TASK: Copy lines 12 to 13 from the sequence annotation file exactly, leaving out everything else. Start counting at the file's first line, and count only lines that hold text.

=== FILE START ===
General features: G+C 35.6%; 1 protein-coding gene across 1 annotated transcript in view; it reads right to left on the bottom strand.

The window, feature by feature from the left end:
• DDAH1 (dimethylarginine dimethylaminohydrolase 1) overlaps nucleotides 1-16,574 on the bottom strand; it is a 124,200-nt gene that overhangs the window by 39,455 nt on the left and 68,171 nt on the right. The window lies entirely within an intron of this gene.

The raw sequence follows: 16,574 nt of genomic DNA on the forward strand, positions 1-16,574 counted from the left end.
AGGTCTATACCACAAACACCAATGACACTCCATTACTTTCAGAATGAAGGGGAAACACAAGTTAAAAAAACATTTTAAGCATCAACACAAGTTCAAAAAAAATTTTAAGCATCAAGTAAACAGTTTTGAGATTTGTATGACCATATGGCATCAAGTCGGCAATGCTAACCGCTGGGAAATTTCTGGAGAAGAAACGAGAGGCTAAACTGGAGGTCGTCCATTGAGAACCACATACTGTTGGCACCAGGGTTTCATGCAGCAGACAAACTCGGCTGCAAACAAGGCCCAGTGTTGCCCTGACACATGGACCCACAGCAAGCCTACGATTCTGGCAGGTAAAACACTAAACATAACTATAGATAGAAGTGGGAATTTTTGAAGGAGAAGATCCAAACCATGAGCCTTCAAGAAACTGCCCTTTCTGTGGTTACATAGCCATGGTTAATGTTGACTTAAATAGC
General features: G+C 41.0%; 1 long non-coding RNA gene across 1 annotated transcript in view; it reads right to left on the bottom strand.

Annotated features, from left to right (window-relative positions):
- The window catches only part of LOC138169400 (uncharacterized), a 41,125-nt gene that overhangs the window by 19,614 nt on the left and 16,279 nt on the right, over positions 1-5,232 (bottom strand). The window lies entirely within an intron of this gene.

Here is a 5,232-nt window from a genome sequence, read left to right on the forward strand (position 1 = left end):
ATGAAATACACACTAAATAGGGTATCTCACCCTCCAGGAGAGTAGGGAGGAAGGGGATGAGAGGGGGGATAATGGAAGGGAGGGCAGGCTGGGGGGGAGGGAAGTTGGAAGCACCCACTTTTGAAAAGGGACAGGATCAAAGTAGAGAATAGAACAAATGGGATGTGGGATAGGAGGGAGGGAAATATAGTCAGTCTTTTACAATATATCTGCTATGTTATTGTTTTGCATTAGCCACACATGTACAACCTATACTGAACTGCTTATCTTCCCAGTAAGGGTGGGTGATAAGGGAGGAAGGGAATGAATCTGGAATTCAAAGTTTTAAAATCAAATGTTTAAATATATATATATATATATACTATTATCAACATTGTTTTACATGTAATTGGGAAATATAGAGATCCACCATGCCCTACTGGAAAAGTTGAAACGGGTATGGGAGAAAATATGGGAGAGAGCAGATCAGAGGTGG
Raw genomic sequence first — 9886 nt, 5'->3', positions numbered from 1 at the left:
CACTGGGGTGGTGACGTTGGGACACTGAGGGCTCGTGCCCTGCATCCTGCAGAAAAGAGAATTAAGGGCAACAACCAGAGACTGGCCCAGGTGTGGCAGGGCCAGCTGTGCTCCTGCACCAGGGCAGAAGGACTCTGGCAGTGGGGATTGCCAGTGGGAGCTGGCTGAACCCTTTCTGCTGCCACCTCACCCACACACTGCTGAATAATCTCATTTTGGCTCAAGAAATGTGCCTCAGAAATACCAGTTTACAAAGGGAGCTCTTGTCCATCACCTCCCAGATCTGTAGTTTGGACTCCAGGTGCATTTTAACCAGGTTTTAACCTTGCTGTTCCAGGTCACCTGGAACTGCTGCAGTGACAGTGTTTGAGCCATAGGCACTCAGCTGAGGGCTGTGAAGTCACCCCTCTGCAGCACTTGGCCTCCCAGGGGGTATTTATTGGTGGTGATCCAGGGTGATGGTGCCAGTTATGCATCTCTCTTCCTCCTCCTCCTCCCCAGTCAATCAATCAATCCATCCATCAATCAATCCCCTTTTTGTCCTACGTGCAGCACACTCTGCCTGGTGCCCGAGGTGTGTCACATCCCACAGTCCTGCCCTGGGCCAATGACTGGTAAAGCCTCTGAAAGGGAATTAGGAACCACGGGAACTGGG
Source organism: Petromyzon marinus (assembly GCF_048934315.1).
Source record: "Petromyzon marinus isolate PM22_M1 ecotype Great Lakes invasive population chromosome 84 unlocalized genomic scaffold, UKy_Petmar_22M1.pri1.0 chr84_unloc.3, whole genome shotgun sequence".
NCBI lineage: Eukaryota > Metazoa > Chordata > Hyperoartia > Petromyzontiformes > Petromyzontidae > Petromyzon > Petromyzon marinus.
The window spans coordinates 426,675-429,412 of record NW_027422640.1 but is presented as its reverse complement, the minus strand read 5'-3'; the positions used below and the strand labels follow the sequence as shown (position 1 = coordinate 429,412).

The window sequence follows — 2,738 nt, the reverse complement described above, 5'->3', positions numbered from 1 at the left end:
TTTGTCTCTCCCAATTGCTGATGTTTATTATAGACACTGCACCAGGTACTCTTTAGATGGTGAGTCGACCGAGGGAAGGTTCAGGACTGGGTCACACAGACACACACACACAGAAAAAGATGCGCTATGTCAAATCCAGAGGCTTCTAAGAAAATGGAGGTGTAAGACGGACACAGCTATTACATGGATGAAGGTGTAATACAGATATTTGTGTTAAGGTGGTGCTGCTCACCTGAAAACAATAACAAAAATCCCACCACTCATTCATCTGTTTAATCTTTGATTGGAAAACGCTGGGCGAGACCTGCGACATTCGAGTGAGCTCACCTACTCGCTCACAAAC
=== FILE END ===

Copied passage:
CACTGGGGTGGTGACGTTGGGACACTGAGGGCTCGTGCCCTGCATCCTGCAGAAAAGAGAATTAAGGGCAACAACCAGAGACTGGCCCAGGTGTGGCAGGGCCAGCTGTGCTCCTGCACCAGGGCAGAAGGACTCTGGCAGTGGGGATTGCCAGTGGGAGCTGGCTGAACCCTTTCTGCTGCCACCTCACCCACACACTGCTGAATAATCTCATTTTGGCTCAAGAAATGTGCCTCAGAAATACCAGTTTACAAAGGGAGCTCTTGTCCATCACCTCCCAGATCTGTAGTTTGGACTCCAGGTGCATTTTAACCAGGTTTTAACCTTGCTGTTCCAGGTCACCTGGAACTGCTGCAGTGACAGTGTTTGAGCCATAGGCACTCAGCTGAGGGCTGTGAAGTCACCCCTCTGCAGCACTTGGCCTCCCAGGGGGTATTTATTGGTGGTGATCCAGGGTGATGGTGCCAGTTATGCATCTCTCTTCCTCCTCCTCCTCCCCAGTCAATCAATCAATCCATCCATCAATCAATCCCCTTTTTGTCCTACGTGCAGCACACTCTGCCTGGTGCCCGAGGTGTGTCACATCCCACAGTCCTGCCCTGGGCCAATGACTGGTAAAGCCTCTGAAAGGGAATTAGGAACCACGGGAACTGGG
Source organism: Petromyzon marinus (assembly GCF_048934315.1).